Tuesday Trends sample: Electric infrastructure rising, biofuels mixed and tobacco rules falling

Below is an excerpt from the most recent edition of WisBusiness Tuesday Trends. The full version of this weekly look at the state of Wisconsin business is now available for free to anyone who signs up for the Tuesday Trends mailing list. The full product includes several items in each of the rising, mixed and falling categories plus a look at upcoming business events across the state.

To get the full version of Tuesday Trends in your inbox every week, sign up now for the free mailing list. (If the preceding link does not work for you, simply send an e-mail to [email protected] with “Subscribe to trends” in the subject line.)

WisBusiness also publishes a summary of state business news sent to paid subscribers every weekday.

Sign up for a free two-week trial of WisBusiness subscriber products.


Electric infrastructure: A pair of power line announcements provides a jolt to state utilities over the last week. American Transmission Company announces plans to spend unprecedented billions to upgrade or construct transmission systems in Wisconsin and Upper Michigan — along with smaller projects in Minnesota and Illinois — by 2020. The proposals, which would account for between $3.8 billion and $4.4 billion, would improve electricity coverage and reliability, according to the Pewaukee company in its annual assessment report. First on ATC’s agenda is a six-mile power line from Pleasant Prairie across the state line into Illinois, while other proposals include lines linking Madison and La Crosse, Madison and Dubuque, Iowa, and Sheboygan, Manitowoc and Calumet counties. In addition, the Obama administration singles out the CapX2020 project linking western Wisconsin and Minnesota as one of seven projects on the fast track nationwide. The proposal, involving three state-based utilities and currently under review by state regulators, would create as many as 1,650 jobs, according to the White House’s Council on Environmental Quality.


Biofuels: The head of one of the state’s most prominent biofuels start-ups says his company isn’t going anywhere. But Lee Edwards, CEO of Madison’s Virent Energy Systems, tells the 2011 Wisconsin Bioenergy Summit that the state needs to commit to the industry on a larger scale to keep up with other states. Virent, which partners with mega-companies like Shell and Cargill, uses biomass — developed from plants such as corn and soybeans — to create consumer and aviation fuels that can be dropped into the existing petroleum delivery system. Edwards says Wisconsin has been great for developing that technology, but that decisions need to be made about the state’s willingness to provide a home for commercial-scale biofuels plants. Edwards says the industry carries enormous risks — in part of because of its reliance on crops — but notes that other states are beginning to see its long-term economic advantages. He cited Mississippi and Michigan as particular examples of states supporting alternative energy in the auto industry.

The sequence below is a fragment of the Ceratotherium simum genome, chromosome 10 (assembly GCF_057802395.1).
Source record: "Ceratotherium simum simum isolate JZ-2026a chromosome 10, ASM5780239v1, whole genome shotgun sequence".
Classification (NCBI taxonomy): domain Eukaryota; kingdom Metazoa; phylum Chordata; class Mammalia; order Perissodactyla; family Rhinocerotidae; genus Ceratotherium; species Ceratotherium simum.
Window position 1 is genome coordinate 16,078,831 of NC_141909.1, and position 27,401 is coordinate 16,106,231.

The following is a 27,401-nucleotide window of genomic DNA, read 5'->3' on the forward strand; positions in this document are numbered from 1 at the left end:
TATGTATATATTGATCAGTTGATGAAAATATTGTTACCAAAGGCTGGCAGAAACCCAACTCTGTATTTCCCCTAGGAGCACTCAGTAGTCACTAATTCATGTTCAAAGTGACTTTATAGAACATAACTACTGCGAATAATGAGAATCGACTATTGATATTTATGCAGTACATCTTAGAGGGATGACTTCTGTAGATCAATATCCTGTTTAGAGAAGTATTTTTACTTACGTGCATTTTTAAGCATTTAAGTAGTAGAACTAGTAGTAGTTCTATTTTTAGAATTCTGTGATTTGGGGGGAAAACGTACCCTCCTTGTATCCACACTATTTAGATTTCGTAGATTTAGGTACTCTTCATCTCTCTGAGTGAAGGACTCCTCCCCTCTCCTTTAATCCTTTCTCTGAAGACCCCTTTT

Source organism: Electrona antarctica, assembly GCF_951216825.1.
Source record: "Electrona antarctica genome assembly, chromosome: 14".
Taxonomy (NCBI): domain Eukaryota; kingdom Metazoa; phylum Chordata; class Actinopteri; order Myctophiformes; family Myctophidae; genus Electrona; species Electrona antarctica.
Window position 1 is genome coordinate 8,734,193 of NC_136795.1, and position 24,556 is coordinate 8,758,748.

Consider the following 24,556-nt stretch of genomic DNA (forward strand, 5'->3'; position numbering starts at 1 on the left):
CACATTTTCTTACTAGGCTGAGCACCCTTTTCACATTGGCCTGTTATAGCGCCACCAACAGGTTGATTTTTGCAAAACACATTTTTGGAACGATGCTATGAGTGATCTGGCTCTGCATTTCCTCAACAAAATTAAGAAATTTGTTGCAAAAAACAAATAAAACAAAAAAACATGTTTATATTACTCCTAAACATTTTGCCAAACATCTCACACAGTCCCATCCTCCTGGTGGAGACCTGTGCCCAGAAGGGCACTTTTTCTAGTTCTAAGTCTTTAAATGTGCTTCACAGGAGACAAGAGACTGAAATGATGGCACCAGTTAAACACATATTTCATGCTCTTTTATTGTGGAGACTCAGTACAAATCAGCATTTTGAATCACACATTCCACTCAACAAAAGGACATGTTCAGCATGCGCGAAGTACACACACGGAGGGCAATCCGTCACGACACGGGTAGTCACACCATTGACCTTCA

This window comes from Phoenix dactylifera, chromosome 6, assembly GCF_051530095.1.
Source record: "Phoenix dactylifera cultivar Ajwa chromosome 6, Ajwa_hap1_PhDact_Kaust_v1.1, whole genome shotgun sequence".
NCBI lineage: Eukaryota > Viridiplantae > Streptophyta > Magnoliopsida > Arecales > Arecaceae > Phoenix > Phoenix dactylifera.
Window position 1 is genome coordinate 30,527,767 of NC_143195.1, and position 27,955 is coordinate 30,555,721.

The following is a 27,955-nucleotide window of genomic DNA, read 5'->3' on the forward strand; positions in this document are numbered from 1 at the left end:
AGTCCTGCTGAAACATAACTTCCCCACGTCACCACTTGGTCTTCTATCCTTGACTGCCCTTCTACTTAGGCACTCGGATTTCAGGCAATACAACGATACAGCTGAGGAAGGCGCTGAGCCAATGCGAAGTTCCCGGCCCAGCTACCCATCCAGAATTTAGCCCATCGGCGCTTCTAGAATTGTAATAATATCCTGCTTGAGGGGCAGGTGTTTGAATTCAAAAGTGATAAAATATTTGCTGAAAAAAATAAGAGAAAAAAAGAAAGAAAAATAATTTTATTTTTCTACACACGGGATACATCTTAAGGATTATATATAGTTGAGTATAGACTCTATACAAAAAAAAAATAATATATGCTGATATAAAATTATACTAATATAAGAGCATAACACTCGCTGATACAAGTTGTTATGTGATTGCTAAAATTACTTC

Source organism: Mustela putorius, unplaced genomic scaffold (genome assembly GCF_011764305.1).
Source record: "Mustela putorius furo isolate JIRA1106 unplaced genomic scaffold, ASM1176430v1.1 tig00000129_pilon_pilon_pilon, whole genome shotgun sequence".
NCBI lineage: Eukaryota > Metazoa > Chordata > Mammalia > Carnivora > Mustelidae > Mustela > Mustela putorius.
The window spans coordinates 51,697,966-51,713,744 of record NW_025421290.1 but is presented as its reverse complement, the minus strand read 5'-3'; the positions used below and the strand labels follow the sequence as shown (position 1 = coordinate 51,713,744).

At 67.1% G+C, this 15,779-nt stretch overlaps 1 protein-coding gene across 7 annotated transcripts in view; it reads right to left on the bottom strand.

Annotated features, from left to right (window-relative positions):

Tobacco rules: Just two weeks after the Department of Revenue issued a ruling that retailers who utilize roll-your-own cigarette machines must obtain permits as both a manufacturer and distributor of cigarettes and pay applicable taxes, a Dane County judge halts enforcement of that standard. A tobacco store in Rib Mountain sued seeking a temporary injunction of the ruling, arguing that customers rolling their own cigarettes do not violate state law, and Judge Juan Colas granted the injunction late Friday. The Revenue Department says it’s disappointed but remains dedicated to fairly enforcing tobacco laws, and before the ruling, Gov. Scott Walker defended the interpretation as keeping laws consistent for all businesses throughout the state. The parties in the lawsuit will return to court next month.